They might be big time now with their fancy Domino’s endorsements and big viewership numbers, but Aunty Donna started modestly. The comedians first met at Australia’s University of Ballarat and began putting on local comedy shows. 

“Our whole shtick was we’d get on stage and perform bad writing really confidently and convince people that we were brilliant,” Kelly says. 

Aunty Donna found an audience through performing live shows and festivals. Eventually they reached a much wider audience for their comedy on YouTube. For many people, Big Ol’ House has been their introduction to Aunty Donna. They’ve built a YouTube playlist for new fans who want to check out more of their comedy. 

“Zach works very hard on that kind of stuff. So like there’s a playlist called ‘Aunty Donna, An Introduction,’” says Bonanno. “And the thing is, it’s always so hard because if you would ask about our best stuff, it’s the weird shit. It’s the stuff that like you maybe don’t want to show straight away.” 

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Amongst their long-distance admirers from the YouTube days: Ed Helms, who executive produces Big Ol’ House of Fun under his production company banner, and guest stars in the series. 

“They wouldn’t leave us alone basically,” Kelly says of Helms and his producing partners. “We went to America and met with about 15 different production companies and they just stuck to us like a bad smell. And then introduced us to Netflix.” 

Another guest star and producer on the series is Comedy Bang! Bang! creator and host Scott Aukerman, who the troupe credits for helping identify comics who would fit the show.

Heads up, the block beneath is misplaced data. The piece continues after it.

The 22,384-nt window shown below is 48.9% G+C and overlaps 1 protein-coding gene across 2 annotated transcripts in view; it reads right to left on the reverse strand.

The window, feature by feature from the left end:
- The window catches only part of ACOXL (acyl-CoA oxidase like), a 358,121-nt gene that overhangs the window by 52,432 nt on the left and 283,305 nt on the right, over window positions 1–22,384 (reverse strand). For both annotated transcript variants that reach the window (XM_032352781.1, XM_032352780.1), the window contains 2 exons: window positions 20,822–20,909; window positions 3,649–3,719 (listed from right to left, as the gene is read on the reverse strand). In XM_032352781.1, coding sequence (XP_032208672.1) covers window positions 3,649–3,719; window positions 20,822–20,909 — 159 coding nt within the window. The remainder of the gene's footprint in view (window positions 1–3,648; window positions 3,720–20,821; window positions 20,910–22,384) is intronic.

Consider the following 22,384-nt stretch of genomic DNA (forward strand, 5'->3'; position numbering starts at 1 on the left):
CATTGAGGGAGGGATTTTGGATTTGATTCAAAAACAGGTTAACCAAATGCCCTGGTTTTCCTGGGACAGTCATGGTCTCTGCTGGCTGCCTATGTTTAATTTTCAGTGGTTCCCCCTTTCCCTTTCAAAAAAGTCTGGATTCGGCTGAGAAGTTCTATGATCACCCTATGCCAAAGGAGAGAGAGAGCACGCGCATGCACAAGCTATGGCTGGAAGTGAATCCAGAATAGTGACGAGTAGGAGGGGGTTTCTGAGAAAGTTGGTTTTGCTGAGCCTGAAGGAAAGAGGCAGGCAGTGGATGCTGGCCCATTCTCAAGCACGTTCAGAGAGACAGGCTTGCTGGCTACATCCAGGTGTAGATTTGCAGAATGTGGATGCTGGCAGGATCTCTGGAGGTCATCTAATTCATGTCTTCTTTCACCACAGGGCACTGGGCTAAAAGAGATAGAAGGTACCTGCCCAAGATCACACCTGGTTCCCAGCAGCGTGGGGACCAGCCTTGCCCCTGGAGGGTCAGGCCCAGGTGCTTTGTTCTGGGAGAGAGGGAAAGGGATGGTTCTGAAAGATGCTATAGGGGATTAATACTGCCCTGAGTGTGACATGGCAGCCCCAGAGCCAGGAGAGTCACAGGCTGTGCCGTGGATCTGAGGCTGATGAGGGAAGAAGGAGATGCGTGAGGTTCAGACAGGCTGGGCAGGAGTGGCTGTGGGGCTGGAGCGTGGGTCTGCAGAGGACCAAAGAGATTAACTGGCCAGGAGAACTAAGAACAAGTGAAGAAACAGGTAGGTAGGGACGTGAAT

“We always struggled to find good supporting comedic actors,” says Bonnaro. “And we were so lucky Scott Aukerman helped us find some great comics that could match our energy. That’s what we want. We want people to come in and match us.” 

Kia Stevens, a.k.a. Awesome Kong, filled that role and then some. “With Kia we realized that what we’re looking for nine times out of 10 is wrestlers to come in, be inappropriately physical and like say ‘yes’ to everything,” says Bonanno. “She was amazing. I just want to exclusively work with wrestlers from here on.” 

Whether it’s finding the right fit for co-stars or hooking in viewers, Aunty Donna knows they’re an acquired taste. 

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“My favorite thing that I have read was a tweet that was a comment on the Netflix sharing “Everything is a Drum.” And one man wrote in response: “Everything’s not funny.” And I really liked that. It made me laugh a lot. I thought that was really clever,” says Kelly. 

The odd Twitter comment wasn’t enough to sour the overwhelmingly positive response to the first season of Big Ol’ House of Fun. Hell, by now they might have gotten Zach’s mom back on board. 

“When you’re watching it either you love it or you’re like ‘this is a little much,’” says Bonanno.  “People that love over the top stuff are really responding to it, which is just a really good feeling.”